Why Iran's Protesters Won't Quit
The Daily Beast / Omid Memarian
15-Feb-2011 (one comment)

Brutal crackdowns, disguised riot police, and blocked websites weren’t enough to stop tens of thousands of Iranians from flooding the streets Monday, inspired by Egypt and Tunisia. Secretary of State Hillary Clinton said Monday the U.S. “very clearly and directly” supports protesters in Iran, who took to the streets for the first time since December 2009. "What we see happening in Iran today is a testament to the courage of the Iranian people, and an indictment of the hypocrisy of the Iranian regime—a regime which over the last three weeks has constantly hailed what went on in Egypt," she said. At least one protester was shot dead in Tehran—The Guardian says opposition leader Mir Hossein Mousavi’s website identifies the deceased as 26-year-old student Sane Jaleh. Mousavi was placed under house arrest Monday to prevent him from attending the demonstrations.

A man in Tehran climbed a crane about five stories tall Monday, waved pictures and symbols of Iran’s green movement, and threatened to jump to his death. But police managed to arrest him before he became a martyr, like the man who set himself ablaze earlier this year, sparking Tunisia’s revolution.

The Iranian was one of tens of thousands who poured into the streets of Tehran and other cities across the country, reinvigorated by the revolutions in Egypt and Tunisia. But unlike Egypt and Tunisia, Monday was Round 3 for Iran’s protesters, whom authorities thought they had silenced through i... >>>

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""This is a similar story to

by vildemose on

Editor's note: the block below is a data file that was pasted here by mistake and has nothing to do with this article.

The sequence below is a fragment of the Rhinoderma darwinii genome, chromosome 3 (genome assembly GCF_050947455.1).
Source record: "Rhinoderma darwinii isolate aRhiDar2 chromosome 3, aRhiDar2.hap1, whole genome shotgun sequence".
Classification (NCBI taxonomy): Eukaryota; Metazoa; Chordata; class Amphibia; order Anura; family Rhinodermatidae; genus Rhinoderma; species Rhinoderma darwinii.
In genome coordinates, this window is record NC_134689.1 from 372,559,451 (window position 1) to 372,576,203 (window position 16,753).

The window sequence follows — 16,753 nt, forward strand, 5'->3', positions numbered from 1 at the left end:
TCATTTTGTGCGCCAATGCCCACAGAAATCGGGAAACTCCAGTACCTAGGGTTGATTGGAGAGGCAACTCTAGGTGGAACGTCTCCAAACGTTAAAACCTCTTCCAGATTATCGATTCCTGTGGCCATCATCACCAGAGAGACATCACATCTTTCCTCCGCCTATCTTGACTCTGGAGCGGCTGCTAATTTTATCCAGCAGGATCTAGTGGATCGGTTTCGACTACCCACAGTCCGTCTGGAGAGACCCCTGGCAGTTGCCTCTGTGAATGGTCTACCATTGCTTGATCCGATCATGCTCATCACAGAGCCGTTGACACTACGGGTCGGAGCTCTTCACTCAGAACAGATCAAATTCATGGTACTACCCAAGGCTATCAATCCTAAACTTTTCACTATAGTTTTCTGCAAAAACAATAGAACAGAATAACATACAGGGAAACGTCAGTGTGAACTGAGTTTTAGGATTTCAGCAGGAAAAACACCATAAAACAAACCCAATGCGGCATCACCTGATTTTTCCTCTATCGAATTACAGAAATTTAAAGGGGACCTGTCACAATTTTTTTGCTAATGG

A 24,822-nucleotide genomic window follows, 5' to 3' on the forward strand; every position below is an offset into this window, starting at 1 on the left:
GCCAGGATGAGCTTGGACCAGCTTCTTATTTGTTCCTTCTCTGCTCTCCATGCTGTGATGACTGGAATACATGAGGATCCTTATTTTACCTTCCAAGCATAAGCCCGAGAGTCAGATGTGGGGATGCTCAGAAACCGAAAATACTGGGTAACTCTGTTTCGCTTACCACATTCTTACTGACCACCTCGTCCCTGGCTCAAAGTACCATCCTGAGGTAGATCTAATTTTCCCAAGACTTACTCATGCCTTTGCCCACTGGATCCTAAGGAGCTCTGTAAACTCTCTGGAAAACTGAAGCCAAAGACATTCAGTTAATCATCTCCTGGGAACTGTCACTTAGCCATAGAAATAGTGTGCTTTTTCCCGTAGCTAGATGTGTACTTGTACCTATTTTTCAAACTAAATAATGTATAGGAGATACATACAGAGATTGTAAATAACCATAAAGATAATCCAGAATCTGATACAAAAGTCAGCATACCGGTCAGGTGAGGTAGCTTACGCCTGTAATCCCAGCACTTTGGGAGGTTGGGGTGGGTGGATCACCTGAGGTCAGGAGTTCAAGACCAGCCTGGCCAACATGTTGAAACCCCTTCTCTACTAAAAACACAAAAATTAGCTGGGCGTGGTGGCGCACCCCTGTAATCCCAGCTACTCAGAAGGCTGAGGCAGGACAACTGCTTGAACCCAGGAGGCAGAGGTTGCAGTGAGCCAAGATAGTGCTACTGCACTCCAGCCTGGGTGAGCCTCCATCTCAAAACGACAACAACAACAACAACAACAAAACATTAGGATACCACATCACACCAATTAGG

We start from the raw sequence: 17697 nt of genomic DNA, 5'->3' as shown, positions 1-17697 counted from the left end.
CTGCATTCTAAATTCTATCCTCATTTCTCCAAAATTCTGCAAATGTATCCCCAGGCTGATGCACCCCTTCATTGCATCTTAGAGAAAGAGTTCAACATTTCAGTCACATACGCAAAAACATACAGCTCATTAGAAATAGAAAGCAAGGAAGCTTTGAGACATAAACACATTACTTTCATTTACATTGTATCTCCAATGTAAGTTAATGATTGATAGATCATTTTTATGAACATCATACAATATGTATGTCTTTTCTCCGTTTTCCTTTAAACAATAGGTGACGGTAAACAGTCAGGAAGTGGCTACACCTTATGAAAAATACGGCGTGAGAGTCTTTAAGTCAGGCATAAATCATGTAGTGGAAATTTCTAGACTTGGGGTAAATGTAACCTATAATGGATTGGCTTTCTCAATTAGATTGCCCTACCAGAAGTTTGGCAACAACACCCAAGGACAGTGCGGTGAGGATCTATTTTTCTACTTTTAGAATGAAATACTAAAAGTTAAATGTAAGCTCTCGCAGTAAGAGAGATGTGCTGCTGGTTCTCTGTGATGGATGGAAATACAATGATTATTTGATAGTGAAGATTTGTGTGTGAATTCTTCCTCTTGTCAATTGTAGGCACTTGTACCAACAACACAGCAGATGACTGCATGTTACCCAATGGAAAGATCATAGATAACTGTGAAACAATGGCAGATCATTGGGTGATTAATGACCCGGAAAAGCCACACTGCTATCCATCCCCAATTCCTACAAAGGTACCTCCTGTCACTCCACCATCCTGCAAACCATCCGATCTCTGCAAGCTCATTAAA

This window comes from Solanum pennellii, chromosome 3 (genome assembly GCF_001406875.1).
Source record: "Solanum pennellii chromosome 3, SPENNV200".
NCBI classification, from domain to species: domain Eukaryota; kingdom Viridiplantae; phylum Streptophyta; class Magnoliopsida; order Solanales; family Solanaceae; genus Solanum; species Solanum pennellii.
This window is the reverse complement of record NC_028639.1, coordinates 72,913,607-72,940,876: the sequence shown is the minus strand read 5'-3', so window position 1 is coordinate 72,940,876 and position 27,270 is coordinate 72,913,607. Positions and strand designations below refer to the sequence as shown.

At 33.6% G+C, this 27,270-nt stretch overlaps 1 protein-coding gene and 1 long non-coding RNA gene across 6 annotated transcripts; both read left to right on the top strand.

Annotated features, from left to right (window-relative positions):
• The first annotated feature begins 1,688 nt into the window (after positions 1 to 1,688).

""This is a similar story to the 2009 demonstrations when I attended several rallies. The tactics are the same: Build "walls" of Niroohaye Entezami along with their vehicles to block entrance to major roads; divert people to side streets in order to stop large groups gathering momentum; plant groups of plain clothes agents amongst protesters; radio basijis on motorbikes guiding them towards protesters inciting them to beat protesters remorselessly; throwing tear gas into the crowd; ram into the crowd at high speed with motor bikes; plant plain clothes agents with big lenses to take photos of the protesters in order to identify them; beat and push protesters into waiting vans. All this along with cutting off the mobile network communication, shutting down the Internet and jamming satellite TV stations are just some of the tactics the Islamic Republic use to stay in power. They say that cowards often need a lot of back up. Yes they have a lot of resources it seems but they are no more than murderous thugs; the worst kind of criminals on the face of the earth. But the winds of change are blowing. Khamenei is holding on but not for long. The brave people of Iran have shown their courage in the face of mortal danger. The regime is scared and is crumbling. The people of Iran will choose their destiny and come out victorious despite the West's support for the regime for the past 31 years.""